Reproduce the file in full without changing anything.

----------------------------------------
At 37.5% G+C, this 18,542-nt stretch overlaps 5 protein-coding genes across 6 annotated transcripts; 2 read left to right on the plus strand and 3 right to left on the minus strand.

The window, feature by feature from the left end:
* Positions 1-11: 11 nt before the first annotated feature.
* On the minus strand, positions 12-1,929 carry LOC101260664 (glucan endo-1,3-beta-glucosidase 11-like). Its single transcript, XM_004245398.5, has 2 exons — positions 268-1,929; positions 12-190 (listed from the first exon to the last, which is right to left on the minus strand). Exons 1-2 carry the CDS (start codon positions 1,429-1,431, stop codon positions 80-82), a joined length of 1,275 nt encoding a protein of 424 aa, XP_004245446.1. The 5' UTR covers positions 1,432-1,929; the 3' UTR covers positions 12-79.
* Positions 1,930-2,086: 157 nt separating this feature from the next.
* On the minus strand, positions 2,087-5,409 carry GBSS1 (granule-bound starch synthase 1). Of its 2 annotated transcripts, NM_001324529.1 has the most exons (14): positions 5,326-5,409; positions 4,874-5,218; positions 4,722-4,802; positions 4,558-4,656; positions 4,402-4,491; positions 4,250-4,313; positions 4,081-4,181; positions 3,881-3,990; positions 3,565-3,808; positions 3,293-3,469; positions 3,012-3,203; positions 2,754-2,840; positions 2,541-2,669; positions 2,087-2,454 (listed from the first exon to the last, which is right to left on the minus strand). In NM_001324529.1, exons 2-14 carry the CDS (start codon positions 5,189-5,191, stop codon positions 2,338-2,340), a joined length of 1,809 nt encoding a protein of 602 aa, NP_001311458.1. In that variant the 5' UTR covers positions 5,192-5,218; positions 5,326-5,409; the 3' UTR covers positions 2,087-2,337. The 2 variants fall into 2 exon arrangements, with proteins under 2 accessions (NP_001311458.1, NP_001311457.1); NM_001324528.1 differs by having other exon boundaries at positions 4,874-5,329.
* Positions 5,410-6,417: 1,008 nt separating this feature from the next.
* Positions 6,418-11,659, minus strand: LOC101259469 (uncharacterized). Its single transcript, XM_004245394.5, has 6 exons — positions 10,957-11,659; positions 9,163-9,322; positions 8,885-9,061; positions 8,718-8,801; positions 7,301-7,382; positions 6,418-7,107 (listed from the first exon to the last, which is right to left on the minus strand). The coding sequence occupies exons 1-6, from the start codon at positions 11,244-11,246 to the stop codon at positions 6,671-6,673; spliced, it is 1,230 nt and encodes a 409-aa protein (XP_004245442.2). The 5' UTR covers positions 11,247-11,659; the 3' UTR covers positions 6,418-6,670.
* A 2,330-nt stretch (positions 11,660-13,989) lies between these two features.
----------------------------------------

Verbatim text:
At 37.5% G+C, this 18,542-nt stretch overlaps 5 protein-coding genes across 6 annotated transcripts; 2 read left to right on the plus strand and 3 right to left on the minus strand.

The window, feature by feature from the left end:
* Positions 1-11: 11 nt before the first annotated feature.
* On the minus strand, positions 12-1,929 carry LOC101260664 (glucan endo-1,3-beta-glucosidase 11-like). Its single transcript, XM_004245398.5, has 2 exons — positions 268-1,929; positions 12-190 (listed from the first exon to the last, which is right to left on the minus strand). Exons 1-2 carry the CDS (start codon positions 1,429-1,431, stop codon positions 80-82), a joined length of 1,275 nt encoding a protein of 424 aa, XP_004245446.1. The 5' UTR covers positions 1,432-1,929; the 3' UTR covers positions 12-79.
* Positions 1,930-2,086: 157 nt separating this feature from the next.
* On the minus strand, positions 2,087-5,409 carry GBSS1 (granule-bound starch synthase 1). Of its 2 annotated transcripts, NM_001324529.1 has the most exons (14): positions 5,326-5,409; positions 4,874-5,218; positions 4,722-4,802; positions 4,558-4,656; positions 4,402-4,491; positions 4,250-4,313; positions 4,081-4,181; positions 3,881-3,990; positions 3,565-3,808; positions 3,293-3,469; positions 3,012-3,203; positions 2,754-2,840; positions 2,541-2,669; positions 2,087-2,454 (listed from the first exon to the last, which is right to left on the minus strand). In NM_001324529.1, exons 2-14 carry the CDS (start codon positions 5,189-5,191, stop codon positions 2,338-2,340), a joined length of 1,809 nt encoding a protein of 602 aa, NP_001311458.1. In that variant the 5' UTR covers positions 5,192-5,218; positions 5,326-5,409; the 3' UTR covers positions 2,087-2,337. The 2 variants fall into 2 exon arrangements, with proteins under 2 accessions (NP_001311458.1, NP_001311457.1); NM_001324528.1 differs by having other exon boundaries at positions 4,874-5,329.
* Positions 5,410-6,417: 1,008 nt separating this feature from the next.
* Positions 6,418-11,659, minus strand: LOC101259469 (uncharacterized). Its single transcript, XM_004245394.5, has 6 exons — positions 10,957-11,659; positions 9,163-9,322; positions 8,885-9,061; positions 8,718-8,801; positions 7,301-7,382; positions 6,418-7,107 (listed from the first exon to the last, which is right to left on the minus strand). The coding sequence occupies exons 1-6, from the start codon at positions 11,244-11,246 to the stop codon at positions 6,671-6,673; spliced, it is 1,230 nt and encodes a 409-aa protein (XP_004245442.2). The 5' UTR covers positions 11,247-11,659; the 3' UTR covers positions 6,418-6,670.
* A 2,330-nt stretch (positions 11,660-13,989) lies between these two features.